Customized Comfort? Socially Driven HVAC Systems
Saving energy while maximizing occupant comfort is a challenging goal for many facilities. However, a potential solution to this age-old problem has surfaced — socially driven HVAC optimization. In tests, this user-based system resulted in 20% cooling energy savings and 47% heating savings, while significantly reducing hot and cold concerns among building occupants.
How it works
Rather than relying on simple thermostats, socially driven HVAC optimization uses sophisticated software to allow individual control of the heating or cooling system. Using a computer or handheld device, occupants can indicate if they’re too hot, too cold or comfortable. This feedback is sent to the building automation system (BAS), which immediately adjusts airflow and temperature to improve comfort. After a short period, airflow and temperature return to energy-saving settings, awaiting more feedback from building occupants.
Over time, socially driven HVAC systems learn — by gathering and analyzing data — how to keep occupants comfortable and save energy, while relaxing temperature set points in unoccupied spaces. The technology is ideal for variable air volume (VAV) systems that are controlled by digital energy management, but it can be adapted to other HVAC systems.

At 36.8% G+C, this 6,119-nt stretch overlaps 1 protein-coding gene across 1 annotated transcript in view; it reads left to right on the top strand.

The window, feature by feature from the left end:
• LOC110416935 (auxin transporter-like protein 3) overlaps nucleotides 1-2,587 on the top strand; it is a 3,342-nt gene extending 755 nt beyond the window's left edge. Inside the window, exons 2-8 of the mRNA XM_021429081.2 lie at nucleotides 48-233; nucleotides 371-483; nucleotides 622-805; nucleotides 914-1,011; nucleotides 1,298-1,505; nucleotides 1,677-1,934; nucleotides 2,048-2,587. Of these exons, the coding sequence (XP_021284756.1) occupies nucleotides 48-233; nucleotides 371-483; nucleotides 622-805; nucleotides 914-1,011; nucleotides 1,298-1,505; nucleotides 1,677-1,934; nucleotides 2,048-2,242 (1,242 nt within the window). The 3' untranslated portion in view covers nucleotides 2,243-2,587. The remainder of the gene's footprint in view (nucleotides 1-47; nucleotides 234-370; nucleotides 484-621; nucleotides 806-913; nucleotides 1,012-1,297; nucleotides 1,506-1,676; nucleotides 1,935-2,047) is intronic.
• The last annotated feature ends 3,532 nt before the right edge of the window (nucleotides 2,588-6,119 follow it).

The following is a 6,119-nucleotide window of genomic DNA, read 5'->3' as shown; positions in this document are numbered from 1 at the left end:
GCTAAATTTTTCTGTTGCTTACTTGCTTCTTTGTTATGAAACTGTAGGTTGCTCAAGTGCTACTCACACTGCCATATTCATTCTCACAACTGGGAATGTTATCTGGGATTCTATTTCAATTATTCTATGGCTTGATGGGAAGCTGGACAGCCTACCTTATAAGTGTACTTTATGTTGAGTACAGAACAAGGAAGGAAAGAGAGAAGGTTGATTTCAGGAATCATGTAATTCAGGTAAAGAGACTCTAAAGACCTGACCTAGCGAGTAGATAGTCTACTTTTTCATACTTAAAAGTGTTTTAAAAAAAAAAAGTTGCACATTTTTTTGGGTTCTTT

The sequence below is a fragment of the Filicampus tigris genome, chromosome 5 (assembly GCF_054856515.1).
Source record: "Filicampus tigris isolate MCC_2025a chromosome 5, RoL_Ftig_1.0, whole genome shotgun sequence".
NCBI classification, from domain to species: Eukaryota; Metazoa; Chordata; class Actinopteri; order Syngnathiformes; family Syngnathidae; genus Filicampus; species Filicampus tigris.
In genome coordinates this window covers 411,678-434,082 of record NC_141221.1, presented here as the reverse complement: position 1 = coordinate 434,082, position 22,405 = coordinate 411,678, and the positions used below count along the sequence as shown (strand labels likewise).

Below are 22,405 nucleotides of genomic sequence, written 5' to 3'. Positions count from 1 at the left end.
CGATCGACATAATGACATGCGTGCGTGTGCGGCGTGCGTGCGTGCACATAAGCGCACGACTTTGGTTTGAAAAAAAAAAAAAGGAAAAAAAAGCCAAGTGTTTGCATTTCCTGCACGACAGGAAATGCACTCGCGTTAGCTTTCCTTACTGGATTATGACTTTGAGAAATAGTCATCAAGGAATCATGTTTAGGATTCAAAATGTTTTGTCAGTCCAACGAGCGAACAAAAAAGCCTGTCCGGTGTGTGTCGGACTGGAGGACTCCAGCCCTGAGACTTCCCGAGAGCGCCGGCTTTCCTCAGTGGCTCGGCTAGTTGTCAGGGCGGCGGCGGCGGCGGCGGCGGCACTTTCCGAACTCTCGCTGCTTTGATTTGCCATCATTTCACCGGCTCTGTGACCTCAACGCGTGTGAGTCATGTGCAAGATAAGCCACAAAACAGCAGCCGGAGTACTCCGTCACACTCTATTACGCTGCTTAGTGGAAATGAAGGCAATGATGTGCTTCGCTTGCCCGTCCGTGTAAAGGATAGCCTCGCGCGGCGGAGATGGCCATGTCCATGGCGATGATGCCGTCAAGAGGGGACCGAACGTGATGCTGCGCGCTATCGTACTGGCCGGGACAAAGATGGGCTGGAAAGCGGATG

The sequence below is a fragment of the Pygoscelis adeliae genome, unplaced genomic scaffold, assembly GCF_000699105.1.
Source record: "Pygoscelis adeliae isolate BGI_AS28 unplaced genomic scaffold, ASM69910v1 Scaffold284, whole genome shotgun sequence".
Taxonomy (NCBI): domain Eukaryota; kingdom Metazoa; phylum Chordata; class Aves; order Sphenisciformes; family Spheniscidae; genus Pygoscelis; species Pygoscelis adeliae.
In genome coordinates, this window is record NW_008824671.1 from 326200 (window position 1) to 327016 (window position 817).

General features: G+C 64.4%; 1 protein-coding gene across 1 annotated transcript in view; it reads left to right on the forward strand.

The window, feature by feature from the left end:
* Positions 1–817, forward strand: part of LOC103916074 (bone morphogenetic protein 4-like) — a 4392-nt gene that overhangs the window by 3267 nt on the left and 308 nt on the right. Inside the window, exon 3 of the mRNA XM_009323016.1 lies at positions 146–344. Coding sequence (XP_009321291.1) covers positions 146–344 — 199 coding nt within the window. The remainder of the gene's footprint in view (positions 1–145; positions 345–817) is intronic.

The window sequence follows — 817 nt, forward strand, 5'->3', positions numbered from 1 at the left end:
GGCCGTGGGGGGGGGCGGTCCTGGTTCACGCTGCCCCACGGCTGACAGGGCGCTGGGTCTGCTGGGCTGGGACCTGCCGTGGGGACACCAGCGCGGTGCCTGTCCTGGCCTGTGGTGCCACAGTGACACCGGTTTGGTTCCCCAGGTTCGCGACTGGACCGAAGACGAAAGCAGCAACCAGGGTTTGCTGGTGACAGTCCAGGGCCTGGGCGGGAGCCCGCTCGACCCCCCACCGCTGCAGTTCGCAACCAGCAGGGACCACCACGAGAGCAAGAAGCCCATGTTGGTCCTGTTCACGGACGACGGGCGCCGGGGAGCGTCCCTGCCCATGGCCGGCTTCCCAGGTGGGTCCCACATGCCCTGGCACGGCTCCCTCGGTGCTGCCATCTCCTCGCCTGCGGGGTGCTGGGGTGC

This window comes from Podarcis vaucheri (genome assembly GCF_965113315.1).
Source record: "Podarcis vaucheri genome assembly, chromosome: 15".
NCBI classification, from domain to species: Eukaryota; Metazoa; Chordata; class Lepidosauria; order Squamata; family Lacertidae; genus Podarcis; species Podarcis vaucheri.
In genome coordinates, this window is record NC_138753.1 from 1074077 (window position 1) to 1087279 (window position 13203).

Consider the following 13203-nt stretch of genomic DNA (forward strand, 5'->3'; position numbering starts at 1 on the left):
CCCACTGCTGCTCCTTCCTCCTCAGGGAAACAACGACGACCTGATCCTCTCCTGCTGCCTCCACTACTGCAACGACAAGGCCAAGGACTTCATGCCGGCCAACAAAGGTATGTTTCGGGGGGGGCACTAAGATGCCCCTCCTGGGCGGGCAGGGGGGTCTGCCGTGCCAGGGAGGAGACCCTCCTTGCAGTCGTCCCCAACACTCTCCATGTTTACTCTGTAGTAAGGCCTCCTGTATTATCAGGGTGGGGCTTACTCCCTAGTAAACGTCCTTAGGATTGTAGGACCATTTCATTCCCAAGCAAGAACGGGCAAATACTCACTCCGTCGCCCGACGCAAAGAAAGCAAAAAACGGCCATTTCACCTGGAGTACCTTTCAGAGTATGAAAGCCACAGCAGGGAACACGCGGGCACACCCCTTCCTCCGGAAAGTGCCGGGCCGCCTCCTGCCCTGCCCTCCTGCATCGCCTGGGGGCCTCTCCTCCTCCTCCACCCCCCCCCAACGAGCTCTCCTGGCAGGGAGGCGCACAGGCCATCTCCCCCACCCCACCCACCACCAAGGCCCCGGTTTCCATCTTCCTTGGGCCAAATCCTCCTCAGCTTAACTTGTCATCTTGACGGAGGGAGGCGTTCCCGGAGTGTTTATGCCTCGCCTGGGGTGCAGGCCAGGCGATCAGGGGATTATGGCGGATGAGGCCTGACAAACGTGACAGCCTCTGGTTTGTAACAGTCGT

Does it work?
The U.S. Department of Energy (DOE) evaluated socially driven HVAC optimization in a federal office and courthouse. The eight-story, 289,000-square-foot building has about 350 occupants and a digitally controlled VAV system.
The test evaluated whether the system saved on energy and maintenance costs (by reducing service calls due to occupant temperature complaints) and increased occupant comfort. The results indicated that the socially driven system:
- Reduced cooling costs by 20%
- Saved 47% on heating costs
- Reduced hot and cold calls by 59%
In a survey of building occupants, 83% of respondents said they were more comfortable after the socially driven system was installed. The annual energy cost savings from the socially driven HVAC system were estimated to be $6,700, a significant amount, but not enough to justify the cost of the technology. However, the study didn’t consider additional savings from the decreased use of personal appliances, such as fans and space heaters. Building staff also pointed out such noneconomic benefits as increased comfort and control for occupants.
Overall, the report concluded the technology should be considered for facilities where thermal comfort is a priority, and where there is a significant amount of space with varying occupancy.